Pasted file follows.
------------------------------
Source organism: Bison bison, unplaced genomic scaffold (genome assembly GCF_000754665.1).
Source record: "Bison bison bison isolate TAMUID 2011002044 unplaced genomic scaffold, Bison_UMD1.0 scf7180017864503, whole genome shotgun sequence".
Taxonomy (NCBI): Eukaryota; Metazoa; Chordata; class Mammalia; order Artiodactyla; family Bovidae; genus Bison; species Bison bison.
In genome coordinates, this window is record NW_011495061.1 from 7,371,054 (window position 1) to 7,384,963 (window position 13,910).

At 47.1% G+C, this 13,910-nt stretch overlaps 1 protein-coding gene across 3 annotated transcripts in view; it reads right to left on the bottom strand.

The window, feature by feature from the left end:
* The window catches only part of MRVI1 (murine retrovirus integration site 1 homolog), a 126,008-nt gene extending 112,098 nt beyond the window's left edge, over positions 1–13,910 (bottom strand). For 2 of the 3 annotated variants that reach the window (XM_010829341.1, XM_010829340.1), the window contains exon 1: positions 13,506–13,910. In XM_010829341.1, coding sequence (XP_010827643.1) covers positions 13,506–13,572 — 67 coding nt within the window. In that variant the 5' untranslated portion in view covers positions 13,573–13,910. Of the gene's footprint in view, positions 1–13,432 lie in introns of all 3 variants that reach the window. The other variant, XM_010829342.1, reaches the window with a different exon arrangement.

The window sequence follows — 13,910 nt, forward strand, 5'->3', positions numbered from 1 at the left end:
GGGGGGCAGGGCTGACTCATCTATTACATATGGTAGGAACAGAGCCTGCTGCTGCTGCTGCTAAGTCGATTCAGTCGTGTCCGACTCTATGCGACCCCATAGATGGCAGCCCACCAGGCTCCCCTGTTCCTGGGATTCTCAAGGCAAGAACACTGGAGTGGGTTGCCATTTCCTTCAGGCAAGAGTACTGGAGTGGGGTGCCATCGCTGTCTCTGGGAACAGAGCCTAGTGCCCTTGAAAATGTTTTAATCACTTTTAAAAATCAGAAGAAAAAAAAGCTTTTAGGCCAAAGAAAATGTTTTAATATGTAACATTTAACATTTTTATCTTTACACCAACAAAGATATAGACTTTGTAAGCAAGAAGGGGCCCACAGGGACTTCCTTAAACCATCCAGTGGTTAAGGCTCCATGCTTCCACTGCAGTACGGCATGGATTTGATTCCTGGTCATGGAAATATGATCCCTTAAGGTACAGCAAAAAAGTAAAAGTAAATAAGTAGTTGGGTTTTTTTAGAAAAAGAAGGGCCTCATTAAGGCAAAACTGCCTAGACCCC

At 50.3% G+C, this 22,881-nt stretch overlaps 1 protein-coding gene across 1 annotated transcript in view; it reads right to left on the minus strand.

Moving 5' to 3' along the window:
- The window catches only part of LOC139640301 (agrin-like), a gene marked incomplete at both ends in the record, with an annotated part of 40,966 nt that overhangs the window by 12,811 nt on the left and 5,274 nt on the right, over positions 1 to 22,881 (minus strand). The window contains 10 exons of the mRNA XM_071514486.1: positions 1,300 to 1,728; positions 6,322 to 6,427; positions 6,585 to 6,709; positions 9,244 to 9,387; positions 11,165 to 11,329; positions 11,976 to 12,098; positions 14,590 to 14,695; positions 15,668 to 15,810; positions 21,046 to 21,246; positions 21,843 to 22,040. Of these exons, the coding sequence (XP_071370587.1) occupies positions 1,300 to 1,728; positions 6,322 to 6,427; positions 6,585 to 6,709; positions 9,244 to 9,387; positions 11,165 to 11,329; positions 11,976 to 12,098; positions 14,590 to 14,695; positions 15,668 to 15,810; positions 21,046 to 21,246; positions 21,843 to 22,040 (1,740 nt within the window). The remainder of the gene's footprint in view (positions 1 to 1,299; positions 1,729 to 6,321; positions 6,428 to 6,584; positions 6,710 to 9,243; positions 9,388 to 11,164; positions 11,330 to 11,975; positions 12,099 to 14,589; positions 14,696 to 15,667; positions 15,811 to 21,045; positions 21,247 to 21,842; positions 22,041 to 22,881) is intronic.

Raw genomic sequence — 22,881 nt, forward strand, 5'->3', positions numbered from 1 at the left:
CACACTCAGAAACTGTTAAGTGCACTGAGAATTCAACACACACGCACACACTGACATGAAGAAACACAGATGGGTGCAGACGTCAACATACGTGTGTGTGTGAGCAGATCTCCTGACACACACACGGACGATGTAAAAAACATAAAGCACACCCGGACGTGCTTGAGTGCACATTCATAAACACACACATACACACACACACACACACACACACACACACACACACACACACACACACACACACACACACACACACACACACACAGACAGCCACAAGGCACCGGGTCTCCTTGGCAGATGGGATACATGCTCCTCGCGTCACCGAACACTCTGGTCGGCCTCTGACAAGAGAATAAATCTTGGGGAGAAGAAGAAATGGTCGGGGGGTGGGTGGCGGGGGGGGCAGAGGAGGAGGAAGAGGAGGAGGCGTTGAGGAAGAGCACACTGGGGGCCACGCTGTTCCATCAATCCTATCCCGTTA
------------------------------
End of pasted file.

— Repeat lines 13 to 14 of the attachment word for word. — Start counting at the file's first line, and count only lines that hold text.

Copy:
Raw genomic sequence — 22,881 nt, forward strand, 5'->3', positions numbered from 1 at the left:
CACACTCAGAAACTGTTAAGTGCACTGAGAATTCAACACACACGCACACACTGACATGAAGAAACACAGATGGGTGCAGACGTCAACATACGTGTGTGTGTGAGCAGATCTCCTGACACACACACGGACGATGTAAAAAACATAAAGCACACCCGGACGTGCTTGAGTGCACATTCATAAACACACACATACACACACACACACACACACACACACACACACACACACACACACACACACACACACACACACACACACACACACAGACAGCCACAAGGCACCGGGTCTCCTTGGCAGATGGGATACATGCTCCTCGCGTCACCGAACACTCTGGTCGGCCTCTGACAAGAGAATAAATCTTGGGGAGAAGAAGAAATGGTCGGGGGGTGGGTGGCGGGGGGGGCAGAGGAGGAGGAAGAGGAGGAGGCGTTGAGGAAGAGCACACTGGGGGCCACGCTGTTCCATCAATCCTATCCCGTTA